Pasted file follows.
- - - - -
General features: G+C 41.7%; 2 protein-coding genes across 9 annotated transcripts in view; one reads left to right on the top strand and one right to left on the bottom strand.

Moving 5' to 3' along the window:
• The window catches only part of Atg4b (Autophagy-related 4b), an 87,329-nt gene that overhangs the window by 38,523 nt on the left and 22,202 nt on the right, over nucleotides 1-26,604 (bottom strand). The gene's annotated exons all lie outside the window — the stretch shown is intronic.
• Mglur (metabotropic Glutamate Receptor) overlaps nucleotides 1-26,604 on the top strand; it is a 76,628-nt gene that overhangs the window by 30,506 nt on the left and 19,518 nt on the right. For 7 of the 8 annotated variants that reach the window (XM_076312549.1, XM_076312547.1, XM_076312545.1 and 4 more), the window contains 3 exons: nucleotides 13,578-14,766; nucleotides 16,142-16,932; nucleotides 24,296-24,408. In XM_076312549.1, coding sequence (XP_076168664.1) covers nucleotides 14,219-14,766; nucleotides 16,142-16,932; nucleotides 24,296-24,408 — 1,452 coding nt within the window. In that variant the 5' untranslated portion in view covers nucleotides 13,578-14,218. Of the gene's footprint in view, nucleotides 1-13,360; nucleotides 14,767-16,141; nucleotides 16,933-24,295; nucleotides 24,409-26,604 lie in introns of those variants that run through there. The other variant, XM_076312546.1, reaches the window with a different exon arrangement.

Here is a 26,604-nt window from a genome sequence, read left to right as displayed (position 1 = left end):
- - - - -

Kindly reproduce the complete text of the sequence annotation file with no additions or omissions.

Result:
General features: G+C 41.7%; 2 protein-coding genes across 9 annotated transcripts in view; one reads left to right on the top strand and one right to left on the bottom strand.

Moving 5' to 3' along the window:
• The window catches only part of Atg4b (Autophagy-related 4b), an 87,329-nt gene that overhangs the window by 38,523 nt on the left and 22,202 nt on the right, over nucleotides 1-26,604 (bottom strand). The gene's annotated exons all lie outside the window — the stretch shown is intronic.
• Mglur (metabotropic Glutamate Receptor) overlaps nucleotides 1-26,604 on the top strand; it is a 76,628-nt gene that overhangs the window by 30,506 nt on the left and 19,518 nt on the right. For 7 of the 8 annotated variants that reach the window (XM_076312549.1, XM_076312547.1, XM_076312545.1 and 4 more), the window contains 3 exons: nucleotides 13,578-14,766; nucleotides 16,142-16,932; nucleotides 24,296-24,408. In XM_076312549.1, coding sequence (XP_076168664.1) covers nucleotides 14,219-14,766; nucleotides 16,142-16,932; nucleotides 24,296-24,408 — 1,452 coding nt within the window. In that variant the 5' untranslated portion in view covers nucleotides 13,578-14,218. Of the gene's footprint in view, nucleotides 1-13,360; nucleotides 14,767-16,141; nucleotides 16,933-24,295; nucleotides 24,409-26,604 lie in introns of those variants that run through there. The other variant, XM_076312546.1, reaches the window with a different exon arrangement.

Here is a 26,604-nt window from a genome sequence, read left to right as displayed (position 1 = left end):